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Article
Publication date: 19 June 2019

Xiaoyun Han, Shujie Fang, Lishan Xie and Junfeng Yang

The purpose of this paper is to investigate the relationship between service fairness and customer satisfaction, and test the mediation role of customer psychological…

Abstract

Purpose

The purpose of this paper is to investigate the relationship between service fairness and customer satisfaction, and test the mediation role of customer psychological empowerment in this relationship.

Design/methodology/approach

A cross-sectional empirical study is designed to test the research model. Customers of retail bank in South China are surveyed. Regression analysis and structural equation model analysis are done with SPSS 21.0 and LISREL 8.72 separately.

Findings

The results indicate that: first, service fairness increases customer satisfaction. Specifically, distributive fairness, procedural fairness and interactional fairness affect customer satisfaction positively and directly, while informational fairness affects customer satisfaction indirectly. Second, customer psychological empowerment fully mediates the relationship between informational fairness and customer satisfaction, while plays a partial mediating role between distributive fairness, procedural fairness, interactional fairness and customer satisfaction. Third, four kinds of service fairness have different influences on three dimensions of customer psychological empowerment.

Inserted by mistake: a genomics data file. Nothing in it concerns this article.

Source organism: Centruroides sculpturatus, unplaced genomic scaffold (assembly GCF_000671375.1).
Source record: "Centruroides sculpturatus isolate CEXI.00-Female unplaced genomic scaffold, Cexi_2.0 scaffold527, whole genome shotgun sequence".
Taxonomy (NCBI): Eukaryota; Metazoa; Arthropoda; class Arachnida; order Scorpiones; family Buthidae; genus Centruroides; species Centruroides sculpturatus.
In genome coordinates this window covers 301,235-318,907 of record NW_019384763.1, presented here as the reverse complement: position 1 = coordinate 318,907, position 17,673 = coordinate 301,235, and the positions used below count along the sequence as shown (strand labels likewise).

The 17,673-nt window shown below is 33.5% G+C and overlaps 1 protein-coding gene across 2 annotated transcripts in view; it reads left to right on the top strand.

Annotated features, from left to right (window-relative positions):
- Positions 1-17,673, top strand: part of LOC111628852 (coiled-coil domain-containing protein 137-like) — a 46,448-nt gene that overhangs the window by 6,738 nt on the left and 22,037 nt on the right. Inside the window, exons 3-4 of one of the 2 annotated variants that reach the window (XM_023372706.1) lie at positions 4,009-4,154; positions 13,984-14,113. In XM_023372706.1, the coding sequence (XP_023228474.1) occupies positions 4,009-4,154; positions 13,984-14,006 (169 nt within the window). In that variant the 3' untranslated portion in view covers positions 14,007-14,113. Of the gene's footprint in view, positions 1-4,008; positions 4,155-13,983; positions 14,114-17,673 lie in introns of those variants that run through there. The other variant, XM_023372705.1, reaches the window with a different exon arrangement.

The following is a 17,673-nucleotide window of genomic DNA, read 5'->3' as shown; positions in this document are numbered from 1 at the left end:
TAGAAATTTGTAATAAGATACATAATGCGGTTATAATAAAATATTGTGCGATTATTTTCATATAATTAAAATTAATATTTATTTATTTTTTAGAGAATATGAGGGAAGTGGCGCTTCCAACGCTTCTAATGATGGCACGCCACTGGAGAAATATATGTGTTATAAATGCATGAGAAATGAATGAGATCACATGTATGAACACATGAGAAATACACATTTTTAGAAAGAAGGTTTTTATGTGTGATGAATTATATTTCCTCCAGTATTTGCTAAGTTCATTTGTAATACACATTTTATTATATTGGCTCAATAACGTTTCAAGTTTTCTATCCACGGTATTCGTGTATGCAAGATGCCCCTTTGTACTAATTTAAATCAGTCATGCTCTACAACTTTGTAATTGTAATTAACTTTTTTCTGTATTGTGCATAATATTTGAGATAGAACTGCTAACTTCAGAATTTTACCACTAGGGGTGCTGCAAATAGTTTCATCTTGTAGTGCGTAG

Practical implications

The findings provide suggestions for managers to improve customer psychological empowerment by treating customer fairly, and to increase customer satisfaction through empowering customer in services, especially for state-owned banks.

Originality/value

It is recognized that service fairness leads to customer satisfaction in marketing literature; however, the empirical research studies about this are rare. This research not only contributes to service fairness theory, but also enriches our understanding of customer empowerment in service process.

Details

Journal of Contemporary Marketing Science, vol. 2 no. 1
Type: Research Article
ISSN: 2516-7480

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Article
Publication date: 3 June 2019

Sarra Berraies, Rached Chtioui and Mehrez Chaher

The purpose of this paper is to explore the relationship between the customer-contact employees’ (CCE) empowerment and customer performance indicators, namely, perceived…

Abstract

Purpose